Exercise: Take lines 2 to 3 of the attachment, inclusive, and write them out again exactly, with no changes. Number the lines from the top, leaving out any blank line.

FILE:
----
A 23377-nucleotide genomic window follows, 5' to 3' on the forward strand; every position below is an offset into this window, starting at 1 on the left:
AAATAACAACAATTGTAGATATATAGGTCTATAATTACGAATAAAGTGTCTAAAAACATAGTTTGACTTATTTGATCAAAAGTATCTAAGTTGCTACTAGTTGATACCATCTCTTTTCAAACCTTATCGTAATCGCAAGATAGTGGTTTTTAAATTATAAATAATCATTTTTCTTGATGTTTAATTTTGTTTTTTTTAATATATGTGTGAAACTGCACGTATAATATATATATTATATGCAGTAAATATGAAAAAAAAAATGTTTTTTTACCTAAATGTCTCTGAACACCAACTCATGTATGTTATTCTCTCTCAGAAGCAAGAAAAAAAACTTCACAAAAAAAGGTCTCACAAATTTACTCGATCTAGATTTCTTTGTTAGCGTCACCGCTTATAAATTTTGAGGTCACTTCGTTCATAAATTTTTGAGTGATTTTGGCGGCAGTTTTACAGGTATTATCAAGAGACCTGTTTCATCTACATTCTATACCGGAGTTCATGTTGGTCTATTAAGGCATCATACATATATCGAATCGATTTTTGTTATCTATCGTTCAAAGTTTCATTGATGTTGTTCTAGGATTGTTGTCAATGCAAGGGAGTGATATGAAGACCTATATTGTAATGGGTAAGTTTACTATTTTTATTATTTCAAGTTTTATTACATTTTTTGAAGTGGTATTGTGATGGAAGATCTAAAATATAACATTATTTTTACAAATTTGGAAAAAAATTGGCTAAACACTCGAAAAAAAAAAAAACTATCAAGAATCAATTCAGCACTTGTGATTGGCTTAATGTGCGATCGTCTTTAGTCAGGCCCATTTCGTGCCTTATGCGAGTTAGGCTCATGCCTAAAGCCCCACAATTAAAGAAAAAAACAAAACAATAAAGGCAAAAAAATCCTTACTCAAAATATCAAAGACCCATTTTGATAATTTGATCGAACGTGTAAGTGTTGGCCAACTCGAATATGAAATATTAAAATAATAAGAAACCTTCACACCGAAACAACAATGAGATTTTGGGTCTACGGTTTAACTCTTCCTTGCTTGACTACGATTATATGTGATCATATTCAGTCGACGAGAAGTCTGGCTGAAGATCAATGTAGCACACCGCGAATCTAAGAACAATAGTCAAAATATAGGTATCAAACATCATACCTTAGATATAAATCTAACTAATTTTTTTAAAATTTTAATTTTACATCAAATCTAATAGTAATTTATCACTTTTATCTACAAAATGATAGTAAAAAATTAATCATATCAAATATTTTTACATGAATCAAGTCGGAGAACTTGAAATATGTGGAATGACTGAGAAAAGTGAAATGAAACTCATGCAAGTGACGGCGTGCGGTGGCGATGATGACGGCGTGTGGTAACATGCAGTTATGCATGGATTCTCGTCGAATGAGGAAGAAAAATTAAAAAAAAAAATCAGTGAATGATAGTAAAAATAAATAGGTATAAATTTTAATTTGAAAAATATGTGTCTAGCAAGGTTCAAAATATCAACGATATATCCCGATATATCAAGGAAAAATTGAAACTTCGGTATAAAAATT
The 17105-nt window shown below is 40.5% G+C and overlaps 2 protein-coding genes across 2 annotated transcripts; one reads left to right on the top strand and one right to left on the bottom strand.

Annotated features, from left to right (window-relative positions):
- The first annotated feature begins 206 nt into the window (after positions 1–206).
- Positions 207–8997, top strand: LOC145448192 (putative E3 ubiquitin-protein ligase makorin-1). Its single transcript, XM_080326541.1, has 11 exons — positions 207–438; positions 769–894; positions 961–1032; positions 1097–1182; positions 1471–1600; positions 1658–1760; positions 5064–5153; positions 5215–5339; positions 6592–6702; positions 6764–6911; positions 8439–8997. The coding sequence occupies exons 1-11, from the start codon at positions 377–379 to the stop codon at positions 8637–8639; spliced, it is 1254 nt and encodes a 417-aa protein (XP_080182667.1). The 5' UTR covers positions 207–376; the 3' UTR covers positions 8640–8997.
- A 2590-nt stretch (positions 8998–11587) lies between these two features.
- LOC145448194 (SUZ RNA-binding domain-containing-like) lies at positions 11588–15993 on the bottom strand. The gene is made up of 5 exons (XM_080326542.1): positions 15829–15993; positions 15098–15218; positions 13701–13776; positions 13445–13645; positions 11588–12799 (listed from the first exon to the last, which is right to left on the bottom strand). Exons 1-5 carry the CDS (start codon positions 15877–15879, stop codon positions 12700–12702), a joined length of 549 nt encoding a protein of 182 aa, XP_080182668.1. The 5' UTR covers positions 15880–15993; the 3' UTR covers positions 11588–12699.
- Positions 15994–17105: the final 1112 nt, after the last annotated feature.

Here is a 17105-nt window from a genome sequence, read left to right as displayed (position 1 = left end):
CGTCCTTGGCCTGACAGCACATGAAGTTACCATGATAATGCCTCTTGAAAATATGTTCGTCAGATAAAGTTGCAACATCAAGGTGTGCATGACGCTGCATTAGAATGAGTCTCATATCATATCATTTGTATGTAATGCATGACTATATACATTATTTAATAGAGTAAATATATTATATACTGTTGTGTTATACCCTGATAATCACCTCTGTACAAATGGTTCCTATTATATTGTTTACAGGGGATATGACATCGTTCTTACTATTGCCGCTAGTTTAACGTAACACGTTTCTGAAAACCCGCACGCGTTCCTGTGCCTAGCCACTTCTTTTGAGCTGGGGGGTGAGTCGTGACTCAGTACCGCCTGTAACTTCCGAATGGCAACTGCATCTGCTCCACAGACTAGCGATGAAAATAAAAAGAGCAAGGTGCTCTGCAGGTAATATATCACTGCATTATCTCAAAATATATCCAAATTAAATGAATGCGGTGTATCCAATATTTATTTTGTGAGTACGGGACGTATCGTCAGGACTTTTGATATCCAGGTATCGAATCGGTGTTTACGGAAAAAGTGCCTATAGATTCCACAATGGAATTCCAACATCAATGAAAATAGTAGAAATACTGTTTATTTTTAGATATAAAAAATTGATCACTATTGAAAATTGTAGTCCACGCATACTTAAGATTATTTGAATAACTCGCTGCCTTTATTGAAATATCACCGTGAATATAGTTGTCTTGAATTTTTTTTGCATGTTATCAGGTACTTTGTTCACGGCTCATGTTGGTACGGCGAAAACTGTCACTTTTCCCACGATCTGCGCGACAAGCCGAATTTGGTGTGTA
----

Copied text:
AAATAACAACAATTGTAGATATATAGGTCTATAATTACGAATAAAGTGTCTAAAAACATAGTTTGACTTATTTGATCAAAAGTATCTAAGTTGCTACTAGTTGATACCATCTCTTTTCAAACCTTATCGTAATCGCAAGATAGTGGTTTTTAAATTATAAATAATCATTTTTCTTGATGTTTAATTTTGTTTTTTTTAATATATGTGTGAAACTGCACGTATAATATATATATTATATGCAGTAAATATGAAAAAAAAAATGTTTTTTTACCTAAATGTCTCTGAACACCAACTCATGTATGTTATTCTCTCTCAGAAGCAAGAAAAAAAACTTCACAAAAAAAGGTCTCACAAATTTACTCGATCTAGATTTCTTTGTTAGCGTCACCGCTTATAAATTTTGAGGTCACTTCGTTCATAAATTTTTGAGTGATTTTGGCGGCAGTTTTACAGGTATTATCAAGAGACCTGTTTCATCTACATTCTATACCGGAGTTCATGTTGGTCTATTAAGGCATCATACATATATCGAATCGATTTTTGTTATCTATCGTTCAAAGTTTCATTGATGTTGTTCTAGGATTGTTGTCAATGCAAGGGAGTGATATGAAGACCTATATTGTAATGGGTAAGTTTACTATTTTTATTATTTCAAGTTTTATTACATTTTTTGAAGTGGTATTGTGATGGAAGATCTAAAATATAACATTATTTTTACAAATTTGGAAAAAAATTGGCTAAACACTCGAAAAAAAAAAAAACTATCAAGAATCAATTCAGCACTTGTGATTGGCTTAATGTGCGATCGTCTTTAGTCAGGCCCATTTCGTGCCTTATGCGAGTTAGGCTCATGCCTAAAGCCCCACAATTAAAGAAAAAAACAAAACAATAAAGGCAAAAAAATCCTTACTCAAAATATCAAAGACCCATTTTGATAATTTGATCGAACGTGTAAGTGTTGGCCAACTCGAATATGAAATATTAAAATAATAAGAAACCTTCACACCGAAACAACAATGAGATTTTGGGTCTACGGTTTAACTCTTCCTTGCTTGACTACGATTATATGTGATCATATTCAGTCGACGAGAAGTCTGGCTGAAGATCAATGTAGCACACCGCGAATCTAAGAACAATAGTCAAAATATAGGTATCAAACATCATACCTTAGATATAAATCTAACTAATTTTTTTAAAATTTTAATTTTACATCAAATCTAATAGTAATTTATCACTTTTATCTACAAAATGATAGTAAAAAATTAATCATATCAAATATTTTTACATGAATCAAGTCGGAGAACTTGAAATATGTGGAATGACTGAGAAAAGTGAAATGAAACTCATGCAAGTGACGGCGTGCGGTGGCGATGATGACGGCGTGTGGTAACATGCAGTTATGCATGGATTCTCGTCGAATGAGGAAGAAAAATTAAAAAAAAAAATCAGTGAATGATAGTAAAAATAAATAGGTATAAATTTTAATTTGAAAAATATGTGTCTAGCAAGGTTCAAAATATCAACGATATATCCCGATATATCAAGGAAAAATTGAAACTTCGGTATAAAAATT
The 17105-nt window shown below is 40.5% G+C and overlaps 2 protein-coding genes across 2 annotated transcripts; one reads left to right on the top strand and one right to left on the bottom strand.